Early in American History, the Democratic Party was the party of slavery and segregation. The Confederacy was founded and run by Democrats, enacted the Fugitive Slave Act, and pushed to spread slavery into new states. President Abraham Lincoln was a Republican, and the Republican Party became the anti-slavery party in 1854. In 1866, members of the Democratic Party began the KKK to fight back against reconstruction. Republicans continued to fight against continued segregation and racism. The Republicans started the NAACP in 1909. This brings us into King’s time, and the two parties as he witnessed and would have been affiliated with them.
It was Democrat Public Safety Commissioner Eugene “Bull” Connor who set vicious dogs and set fire hoses on civil rights demonstrators in Birmingham. It was Democrat Georgia Governor Lester Maddox who famously brandished ax handles to prevent blacks from patronizing his restaurant, and Democrat Arkansas Governor Orville Faubus tried to prevent desegregation of a Little Rock public school in 1954. Alabama Governor George Wallace, who stood in front of the Alabama schoolhouse in 1963 and stated, “Segregation now, segregation tomorrow, segregation forever,” was also a Democrat.
Meanwhile, Republican President Dwight Eisenhower pushed to pass the Civil Rights Act of 1957 and sent troops to Arkansas to desegregate schools. Eisenhower also appointed Chief Justice Earl Warren to the U.S. Supreme Court, resulting in the 1954 “Brown v. Topeka Board of Education” decision ending school segregation, as well as the “separate but equal” doctrine created by the 1896 decision in “Plessy v. Ferguson.”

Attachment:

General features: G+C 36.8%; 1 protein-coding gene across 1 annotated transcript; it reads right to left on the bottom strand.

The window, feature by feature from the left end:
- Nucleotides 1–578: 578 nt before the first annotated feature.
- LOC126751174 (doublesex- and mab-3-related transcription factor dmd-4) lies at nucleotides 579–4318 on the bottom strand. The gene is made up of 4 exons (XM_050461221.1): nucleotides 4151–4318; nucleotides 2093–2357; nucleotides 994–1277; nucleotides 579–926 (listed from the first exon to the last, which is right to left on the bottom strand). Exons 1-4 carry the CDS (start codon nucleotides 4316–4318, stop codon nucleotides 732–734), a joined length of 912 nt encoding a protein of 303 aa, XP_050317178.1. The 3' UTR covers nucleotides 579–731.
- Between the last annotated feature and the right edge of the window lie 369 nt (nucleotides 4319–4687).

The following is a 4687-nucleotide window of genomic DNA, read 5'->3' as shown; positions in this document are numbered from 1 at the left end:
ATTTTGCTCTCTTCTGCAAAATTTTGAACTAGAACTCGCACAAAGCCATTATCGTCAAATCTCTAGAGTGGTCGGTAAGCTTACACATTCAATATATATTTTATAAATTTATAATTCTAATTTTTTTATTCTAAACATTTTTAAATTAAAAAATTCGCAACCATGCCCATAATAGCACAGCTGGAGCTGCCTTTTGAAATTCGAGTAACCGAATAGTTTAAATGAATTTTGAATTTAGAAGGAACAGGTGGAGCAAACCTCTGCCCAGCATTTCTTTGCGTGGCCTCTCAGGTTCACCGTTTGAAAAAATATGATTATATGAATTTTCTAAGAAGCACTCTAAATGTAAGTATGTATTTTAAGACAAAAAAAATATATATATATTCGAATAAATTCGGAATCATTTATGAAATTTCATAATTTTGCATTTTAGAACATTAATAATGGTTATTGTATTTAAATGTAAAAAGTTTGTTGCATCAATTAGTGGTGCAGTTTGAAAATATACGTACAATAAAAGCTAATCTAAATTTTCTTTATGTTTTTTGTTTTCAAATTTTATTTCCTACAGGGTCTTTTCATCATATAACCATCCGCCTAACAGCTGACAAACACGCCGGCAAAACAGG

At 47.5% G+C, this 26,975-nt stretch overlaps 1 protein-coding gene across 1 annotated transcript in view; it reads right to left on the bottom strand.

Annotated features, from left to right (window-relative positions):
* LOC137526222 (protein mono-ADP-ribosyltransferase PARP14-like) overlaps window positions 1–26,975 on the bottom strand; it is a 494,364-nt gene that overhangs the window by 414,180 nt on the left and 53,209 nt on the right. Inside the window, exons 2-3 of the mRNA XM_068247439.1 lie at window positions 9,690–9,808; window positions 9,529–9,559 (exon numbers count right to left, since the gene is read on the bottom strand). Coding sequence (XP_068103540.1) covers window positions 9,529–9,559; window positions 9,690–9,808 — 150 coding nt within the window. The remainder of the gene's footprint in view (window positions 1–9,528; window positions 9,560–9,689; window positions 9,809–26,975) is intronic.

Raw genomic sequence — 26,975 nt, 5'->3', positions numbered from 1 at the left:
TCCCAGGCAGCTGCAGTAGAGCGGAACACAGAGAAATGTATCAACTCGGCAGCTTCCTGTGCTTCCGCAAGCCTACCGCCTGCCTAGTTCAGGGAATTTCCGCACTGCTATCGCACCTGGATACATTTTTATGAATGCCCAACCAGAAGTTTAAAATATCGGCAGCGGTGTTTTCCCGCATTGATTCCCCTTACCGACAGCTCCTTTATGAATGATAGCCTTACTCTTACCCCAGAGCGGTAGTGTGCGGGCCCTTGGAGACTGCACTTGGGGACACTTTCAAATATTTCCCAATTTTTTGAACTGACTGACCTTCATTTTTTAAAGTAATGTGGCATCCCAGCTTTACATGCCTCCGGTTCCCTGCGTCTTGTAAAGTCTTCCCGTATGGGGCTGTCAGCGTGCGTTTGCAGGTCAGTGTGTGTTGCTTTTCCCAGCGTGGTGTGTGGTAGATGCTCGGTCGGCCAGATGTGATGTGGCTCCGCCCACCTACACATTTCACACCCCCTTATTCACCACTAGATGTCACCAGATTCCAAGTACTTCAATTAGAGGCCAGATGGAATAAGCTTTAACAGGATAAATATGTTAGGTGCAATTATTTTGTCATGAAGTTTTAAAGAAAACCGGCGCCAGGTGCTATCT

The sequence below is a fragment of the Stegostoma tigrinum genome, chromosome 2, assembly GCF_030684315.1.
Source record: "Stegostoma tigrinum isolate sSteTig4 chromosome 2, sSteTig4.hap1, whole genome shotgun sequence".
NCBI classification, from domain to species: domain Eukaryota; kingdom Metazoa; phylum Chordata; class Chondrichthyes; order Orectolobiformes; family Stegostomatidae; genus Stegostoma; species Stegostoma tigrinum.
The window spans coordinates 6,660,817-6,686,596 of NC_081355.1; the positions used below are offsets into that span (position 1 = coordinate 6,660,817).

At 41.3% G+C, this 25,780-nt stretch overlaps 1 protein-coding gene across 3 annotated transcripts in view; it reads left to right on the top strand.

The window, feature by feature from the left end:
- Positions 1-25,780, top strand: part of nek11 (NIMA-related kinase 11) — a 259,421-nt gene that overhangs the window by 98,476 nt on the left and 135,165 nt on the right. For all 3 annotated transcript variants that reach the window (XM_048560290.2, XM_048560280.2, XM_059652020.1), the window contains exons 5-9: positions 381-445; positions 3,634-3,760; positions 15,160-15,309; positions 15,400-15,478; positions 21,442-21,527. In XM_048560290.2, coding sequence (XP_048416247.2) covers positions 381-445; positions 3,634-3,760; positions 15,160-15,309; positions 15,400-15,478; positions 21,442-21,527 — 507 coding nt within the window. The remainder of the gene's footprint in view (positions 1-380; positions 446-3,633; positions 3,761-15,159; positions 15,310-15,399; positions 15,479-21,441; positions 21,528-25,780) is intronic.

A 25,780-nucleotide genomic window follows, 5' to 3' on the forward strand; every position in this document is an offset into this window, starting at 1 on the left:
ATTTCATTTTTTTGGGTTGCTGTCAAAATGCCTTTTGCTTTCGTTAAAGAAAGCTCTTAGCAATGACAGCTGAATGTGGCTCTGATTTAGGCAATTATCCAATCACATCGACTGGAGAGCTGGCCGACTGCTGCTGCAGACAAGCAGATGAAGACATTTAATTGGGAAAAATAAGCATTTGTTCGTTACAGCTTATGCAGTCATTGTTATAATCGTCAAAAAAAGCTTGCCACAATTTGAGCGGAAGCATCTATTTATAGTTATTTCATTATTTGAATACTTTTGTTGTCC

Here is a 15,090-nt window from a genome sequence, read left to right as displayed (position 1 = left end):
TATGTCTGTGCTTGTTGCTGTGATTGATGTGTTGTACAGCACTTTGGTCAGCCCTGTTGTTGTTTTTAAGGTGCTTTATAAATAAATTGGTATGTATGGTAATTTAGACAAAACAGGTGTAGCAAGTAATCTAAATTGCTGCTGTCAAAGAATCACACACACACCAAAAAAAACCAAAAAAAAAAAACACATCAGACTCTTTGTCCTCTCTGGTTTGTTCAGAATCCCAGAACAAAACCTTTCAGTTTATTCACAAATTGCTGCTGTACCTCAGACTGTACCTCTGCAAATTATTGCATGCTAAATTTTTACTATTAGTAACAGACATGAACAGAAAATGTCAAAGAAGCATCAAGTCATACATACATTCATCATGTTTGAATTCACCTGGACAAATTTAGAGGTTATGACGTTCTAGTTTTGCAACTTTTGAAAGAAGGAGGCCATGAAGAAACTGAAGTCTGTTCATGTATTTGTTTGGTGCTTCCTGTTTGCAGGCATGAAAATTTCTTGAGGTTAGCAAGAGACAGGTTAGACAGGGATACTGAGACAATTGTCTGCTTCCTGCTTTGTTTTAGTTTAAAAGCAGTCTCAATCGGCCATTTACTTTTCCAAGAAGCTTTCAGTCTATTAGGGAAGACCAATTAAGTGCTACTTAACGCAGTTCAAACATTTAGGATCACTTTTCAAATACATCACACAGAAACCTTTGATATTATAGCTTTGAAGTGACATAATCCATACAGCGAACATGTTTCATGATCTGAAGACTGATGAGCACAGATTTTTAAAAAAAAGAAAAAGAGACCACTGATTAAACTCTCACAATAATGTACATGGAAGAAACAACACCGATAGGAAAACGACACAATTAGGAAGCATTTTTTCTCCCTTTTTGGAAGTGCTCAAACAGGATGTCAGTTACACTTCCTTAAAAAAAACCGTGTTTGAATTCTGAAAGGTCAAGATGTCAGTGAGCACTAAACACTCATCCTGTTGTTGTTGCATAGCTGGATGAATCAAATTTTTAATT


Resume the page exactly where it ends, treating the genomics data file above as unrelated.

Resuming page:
Republican Senator Everett Dirksen from Illinois was highly praised by King for his “able and courageous leadership” in pushing through the 1964 Civil Rights Act.
- No, Martin Luther King Jr. Was Not A Republican – ThinkProgress
- Dr. Martin Luther King, Jr. was a Republican – National Black Republican Association
- Registration Unknown, Martin Luther King Was Likely Republican – Newsmax
- Republican Views on Civil Rights
- History of the Republican Party
- Republican Party Beliefs
- The Republican Party Platform
- Democratic Views on Gay Rights
- The Birth Of The Republican Party
- Republican Views on School Vouchers
- Republican Views on Gun Control
- Democratic Views on Gay Marriage
- Republican Views on Defense Spending